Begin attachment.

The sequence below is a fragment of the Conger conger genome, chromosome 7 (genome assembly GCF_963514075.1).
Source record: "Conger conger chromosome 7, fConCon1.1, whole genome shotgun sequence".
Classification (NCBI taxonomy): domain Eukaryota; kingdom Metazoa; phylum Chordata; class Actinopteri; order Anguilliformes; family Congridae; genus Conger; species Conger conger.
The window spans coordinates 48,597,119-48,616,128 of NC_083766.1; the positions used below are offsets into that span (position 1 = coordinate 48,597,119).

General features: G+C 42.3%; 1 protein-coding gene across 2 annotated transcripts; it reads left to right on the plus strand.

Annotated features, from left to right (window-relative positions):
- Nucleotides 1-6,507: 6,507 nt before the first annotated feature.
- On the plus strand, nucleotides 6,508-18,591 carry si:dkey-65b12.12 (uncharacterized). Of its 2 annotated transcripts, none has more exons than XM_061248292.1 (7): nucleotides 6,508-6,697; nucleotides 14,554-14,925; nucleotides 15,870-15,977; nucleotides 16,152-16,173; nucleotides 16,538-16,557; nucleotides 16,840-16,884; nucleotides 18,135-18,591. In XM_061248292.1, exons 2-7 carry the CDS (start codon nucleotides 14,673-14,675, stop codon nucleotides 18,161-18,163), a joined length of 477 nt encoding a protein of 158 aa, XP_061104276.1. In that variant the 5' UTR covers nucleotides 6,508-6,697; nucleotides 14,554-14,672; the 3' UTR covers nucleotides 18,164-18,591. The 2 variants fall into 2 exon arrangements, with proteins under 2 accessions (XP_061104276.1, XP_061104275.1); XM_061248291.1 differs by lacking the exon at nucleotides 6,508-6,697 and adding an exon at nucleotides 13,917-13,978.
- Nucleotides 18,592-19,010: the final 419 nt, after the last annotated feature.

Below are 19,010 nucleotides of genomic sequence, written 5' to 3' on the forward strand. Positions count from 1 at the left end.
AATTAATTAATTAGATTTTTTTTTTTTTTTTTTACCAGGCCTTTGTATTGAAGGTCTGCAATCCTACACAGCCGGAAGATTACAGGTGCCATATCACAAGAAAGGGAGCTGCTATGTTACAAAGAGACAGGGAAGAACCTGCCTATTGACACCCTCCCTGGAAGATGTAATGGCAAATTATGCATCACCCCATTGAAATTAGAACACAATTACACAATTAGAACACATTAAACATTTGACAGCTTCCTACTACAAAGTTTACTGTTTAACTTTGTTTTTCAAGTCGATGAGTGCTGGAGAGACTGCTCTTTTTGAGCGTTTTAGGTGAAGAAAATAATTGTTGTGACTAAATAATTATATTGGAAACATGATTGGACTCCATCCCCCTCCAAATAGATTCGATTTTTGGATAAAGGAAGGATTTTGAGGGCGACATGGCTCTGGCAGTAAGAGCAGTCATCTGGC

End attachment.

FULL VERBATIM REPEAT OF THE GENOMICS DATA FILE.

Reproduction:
The sequence below is a fragment of the Conger conger genome, chromosome 7 (genome assembly GCF_963514075.1).
Source record: "Conger conger chromosome 7, fConCon1.1, whole genome shotgun sequence".
Classification (NCBI taxonomy): domain Eukaryota; kingdom Metazoa; phylum Chordata; class Actinopteri; order Anguilliformes; family Congridae; genus Conger; species Conger conger.
The window spans coordinates 48,597,119-48,616,128 of NC_083766.1; the positions used below are offsets into that span (position 1 = coordinate 48,597,119).

General features: G+C 42.3%; 1 protein-coding gene across 2 annotated transcripts; it reads left to right on the plus strand.

Annotated features, from left to right (window-relative positions):
- Nucleotides 1-6,507: 6,507 nt before the first annotated feature.
- On the plus strand, nucleotides 6,508-18,591 carry si:dkey-65b12.12 (uncharacterized). Of its 2 annotated transcripts, none has more exons than XM_061248292.1 (7): nucleotides 6,508-6,697; nucleotides 14,554-14,925; nucleotides 15,870-15,977; nucleotides 16,152-16,173; nucleotides 16,538-16,557; nucleotides 16,840-16,884; nucleotides 18,135-18,591. In XM_061248292.1, exons 2-7 carry the CDS (start codon nucleotides 14,673-14,675, stop codon nucleotides 18,161-18,163), a joined length of 477 nt encoding a protein of 158 aa, XP_061104276.1. In that variant the 5' UTR covers nucleotides 6,508-6,697; nucleotides 14,554-14,672; the 3' UTR covers nucleotides 18,164-18,591. The 2 variants fall into 2 exon arrangements, with proteins under 2 accessions (XP_061104276.1, XP_061104275.1); XM_061248291.1 differs by lacking the exon at nucleotides 6,508-6,697 and adding an exon at nucleotides 13,917-13,978.
- Nucleotides 18,592-19,010: the final 419 nt, after the last annotated feature.

Below are 19,010 nucleotides of genomic sequence, written 5' to 3' on the forward strand. Positions count from 1 at the left end.
AATTAATTAATTAGATTTTTTTTTTTTTTTTTTACCAGGCCTTTGTATTGAAGGTCTGCAATCCTACACAGCCGGAAGATTACAGGTGCCATATCACAAGAAAGGGAGCTGCTATGTTACAAAGAGACAGGGAAGAACCTGCCTATTGACACCCTCCCTGGAAGATGTAATGGCAAATTATGCATCACCCCATTGAAATTAGAACACAATTACACAATTAGAACACATTAAACATTTGACAGCTTCCTACTACAAAGTTTACTGTTTAACTTTGTTTTTCAAGTCGATGAGTGCTGGAGAGACTGCTCTTTTTGAGCGTTTTAGGTGAAGAAAATAATTGTTGTGACTAAATAATTATATTGGAAACATGATTGGACTCCATCCCCCTCCAAATAGATTCGATTTTTGGATAAAGGAAGGATTTTGAGGGCGACATGGCTCTGGCAGTAAGAGCAGTCATCTGGC